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HDS seeds channel with Ingram Micro

HDS joins the race to win smaller businesses through the channel, signing a global distribution deal with Ingram Micro.

Hitachi Data Systems Corp. (HDS) announced it has entered into a global distribution agreement with Ingram Micro Inc., stepping up its efforts to compete in the channel along with the rest of the storage industry.

Earlier this month EMC Corp. unveiled its Insignia brand, a product line aimed squarely at small businesses and sold exclusively through its Velocity small and midsized buiness channel program.

Both companies are shooting for organizations with 250 to 1,000 desktops and little to no SAN expertise in-house. "It's a relatively untapped market today," said Karen Sigman, vice president of worldwide channels at HDS.

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Under the agreement, Ingram Micro will distribute the HDS TagmaStore Workgroup Modular Storage model WMS100 and Adaptable Modular Storage model AMS200, launched last July. The AMS and WMS products include HDS' signature Logical Cache Partitioning and Virtual Storage Ports as well as RAID-6, RAID-5, 1+0 and 1 on both lines.

Furthermore, the AMS200 and WMS100 storage systems have been certified under Microsoft's Simple SAN for Windows Server program. "The cables are all color-coded and the instructions area written in plain English making it easier for small businesses to implement," Sigman said. Installation takes under an hour without onsite assistance, HDS claims. Ingram Micro was reluctant to give out pricing information but noted that it would cost about $8,000 to get started, and that's just for the disk system.

The kits, available in 2 Gbps or 4 Gbps configurations, supposedly include all the hardware and software necessary to connect servers to a first SAN or to extend a SAN from the data center to a distant workgroup. The components include:

  • QLogic SANbox Fibre Channel switch.

  • Two QLogic SANblade Fibre Channel host bus adapters (HBA).

  • Cabling to physically connect the SAN.

  • QLogic SANsurfer Express software, which automates the process with wizards and provides one console for managing the switch, HBA and storage system.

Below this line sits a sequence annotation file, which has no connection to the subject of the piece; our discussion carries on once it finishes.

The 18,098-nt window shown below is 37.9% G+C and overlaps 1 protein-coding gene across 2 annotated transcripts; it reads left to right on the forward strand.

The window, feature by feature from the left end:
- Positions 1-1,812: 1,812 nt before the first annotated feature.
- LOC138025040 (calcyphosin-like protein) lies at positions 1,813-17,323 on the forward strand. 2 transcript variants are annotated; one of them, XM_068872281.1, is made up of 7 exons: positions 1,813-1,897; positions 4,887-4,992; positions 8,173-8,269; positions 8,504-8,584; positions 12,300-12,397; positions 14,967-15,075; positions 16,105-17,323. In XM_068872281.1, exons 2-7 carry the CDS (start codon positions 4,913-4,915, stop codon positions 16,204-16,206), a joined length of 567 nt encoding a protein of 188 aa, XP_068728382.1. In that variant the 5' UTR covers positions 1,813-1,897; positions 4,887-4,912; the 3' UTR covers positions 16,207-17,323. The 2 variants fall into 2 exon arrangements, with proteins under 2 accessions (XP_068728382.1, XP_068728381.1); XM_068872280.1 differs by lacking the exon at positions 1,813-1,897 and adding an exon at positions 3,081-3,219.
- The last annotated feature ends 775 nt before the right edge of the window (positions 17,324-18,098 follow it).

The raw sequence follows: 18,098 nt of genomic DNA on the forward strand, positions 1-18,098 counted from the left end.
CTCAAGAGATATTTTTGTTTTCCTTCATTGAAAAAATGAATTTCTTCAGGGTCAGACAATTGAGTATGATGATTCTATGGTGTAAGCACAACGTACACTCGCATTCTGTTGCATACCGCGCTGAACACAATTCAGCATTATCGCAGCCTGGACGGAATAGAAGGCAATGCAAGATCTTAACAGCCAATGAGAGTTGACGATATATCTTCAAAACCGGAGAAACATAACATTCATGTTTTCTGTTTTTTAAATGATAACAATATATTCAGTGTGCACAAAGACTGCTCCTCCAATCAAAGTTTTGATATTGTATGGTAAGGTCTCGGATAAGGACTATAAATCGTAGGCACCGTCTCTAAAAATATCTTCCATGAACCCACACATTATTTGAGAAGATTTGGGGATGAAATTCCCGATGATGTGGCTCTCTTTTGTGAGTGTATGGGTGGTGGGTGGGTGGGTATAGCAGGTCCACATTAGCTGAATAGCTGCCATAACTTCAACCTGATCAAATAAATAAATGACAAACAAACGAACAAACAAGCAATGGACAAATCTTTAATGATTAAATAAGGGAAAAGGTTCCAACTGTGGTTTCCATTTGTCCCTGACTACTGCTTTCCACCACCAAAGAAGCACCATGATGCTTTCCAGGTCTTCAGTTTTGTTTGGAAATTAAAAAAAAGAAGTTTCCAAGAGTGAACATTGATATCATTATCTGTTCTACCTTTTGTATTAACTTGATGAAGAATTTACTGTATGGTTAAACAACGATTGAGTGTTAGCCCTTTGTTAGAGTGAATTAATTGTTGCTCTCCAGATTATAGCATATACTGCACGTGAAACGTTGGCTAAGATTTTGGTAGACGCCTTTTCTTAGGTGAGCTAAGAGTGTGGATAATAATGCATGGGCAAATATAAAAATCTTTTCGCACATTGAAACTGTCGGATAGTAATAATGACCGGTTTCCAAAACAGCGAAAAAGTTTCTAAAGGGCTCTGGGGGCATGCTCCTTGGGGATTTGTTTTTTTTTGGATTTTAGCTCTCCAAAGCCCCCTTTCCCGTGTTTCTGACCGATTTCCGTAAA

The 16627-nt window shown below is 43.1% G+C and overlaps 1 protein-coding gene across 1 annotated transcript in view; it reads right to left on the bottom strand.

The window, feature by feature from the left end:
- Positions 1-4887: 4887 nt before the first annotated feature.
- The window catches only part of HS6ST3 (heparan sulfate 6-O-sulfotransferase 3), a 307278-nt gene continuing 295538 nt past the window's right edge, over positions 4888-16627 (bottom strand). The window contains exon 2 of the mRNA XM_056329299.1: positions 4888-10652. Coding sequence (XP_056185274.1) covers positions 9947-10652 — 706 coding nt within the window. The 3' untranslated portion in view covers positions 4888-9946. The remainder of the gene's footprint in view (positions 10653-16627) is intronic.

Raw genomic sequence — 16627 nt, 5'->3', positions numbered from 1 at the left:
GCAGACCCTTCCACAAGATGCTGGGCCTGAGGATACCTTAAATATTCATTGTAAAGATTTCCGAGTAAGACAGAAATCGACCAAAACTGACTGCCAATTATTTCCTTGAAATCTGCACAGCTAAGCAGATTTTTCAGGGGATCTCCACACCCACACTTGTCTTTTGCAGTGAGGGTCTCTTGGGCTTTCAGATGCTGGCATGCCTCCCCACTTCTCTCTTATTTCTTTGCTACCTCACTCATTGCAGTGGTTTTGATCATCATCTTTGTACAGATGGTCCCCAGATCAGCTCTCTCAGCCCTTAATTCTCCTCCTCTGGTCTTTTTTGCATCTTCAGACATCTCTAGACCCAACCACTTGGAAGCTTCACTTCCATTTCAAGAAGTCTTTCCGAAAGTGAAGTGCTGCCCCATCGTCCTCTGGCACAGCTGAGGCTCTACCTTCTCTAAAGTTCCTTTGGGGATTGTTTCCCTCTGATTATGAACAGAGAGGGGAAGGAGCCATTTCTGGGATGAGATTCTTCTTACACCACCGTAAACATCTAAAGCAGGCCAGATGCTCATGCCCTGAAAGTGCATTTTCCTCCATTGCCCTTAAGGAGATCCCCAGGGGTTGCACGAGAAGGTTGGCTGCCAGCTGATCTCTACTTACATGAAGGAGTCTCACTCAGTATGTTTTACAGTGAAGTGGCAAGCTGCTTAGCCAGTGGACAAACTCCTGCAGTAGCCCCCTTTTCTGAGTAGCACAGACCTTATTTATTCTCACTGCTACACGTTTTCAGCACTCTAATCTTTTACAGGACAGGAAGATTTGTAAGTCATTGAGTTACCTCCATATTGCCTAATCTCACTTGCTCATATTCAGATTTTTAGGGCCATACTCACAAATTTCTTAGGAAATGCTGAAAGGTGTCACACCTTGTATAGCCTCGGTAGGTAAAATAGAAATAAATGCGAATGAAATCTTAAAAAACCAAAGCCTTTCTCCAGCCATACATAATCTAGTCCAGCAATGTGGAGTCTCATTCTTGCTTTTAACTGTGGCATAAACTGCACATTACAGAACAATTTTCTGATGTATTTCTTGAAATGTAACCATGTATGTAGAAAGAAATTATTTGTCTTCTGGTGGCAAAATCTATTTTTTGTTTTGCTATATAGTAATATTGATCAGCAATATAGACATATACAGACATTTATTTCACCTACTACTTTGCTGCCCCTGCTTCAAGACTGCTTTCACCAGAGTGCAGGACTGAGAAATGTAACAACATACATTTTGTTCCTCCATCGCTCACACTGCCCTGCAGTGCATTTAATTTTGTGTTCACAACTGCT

Kevin Murai, president and chief operating officer at Ingram Micro, says he likes having HDS as a partner as it provides an alternative to systems players like Hewlett Packard Co. and IBM. "Having a storage-centric company in the mix was important … we're offering as much choice as we can," he said. An obvious choice would have been EMC Corp., but the Hopkinton-based company already picked Tech Data as its major distribution partner. "They [EMC] are being selective, walking before they can run in terms of who they partner with," Murai said. Ingram Micro carries EMC's Dantz Retrospect backup software, but that's it for now.

    Ingram Micro will focus on marketing HDS's products through its Venture Tech Network of 400 or so value-added resellers (VAR) that tend to be more technically savvy, and its Ingram Micro Services Network, which includes about 650 VARs that specialize in installation and services.

    There's plenty of skepticism in the market over how well companies like EMC and HDS will fare dumbing down their products for small businesses. "It's a strategy that rarely ever works," said Arun Taneja, founder and consulting analyst with the Taneja Group. He notes that EMC's acquisition of Dantz, a backup software company that builds products designed for small businesses, is the right way to go.

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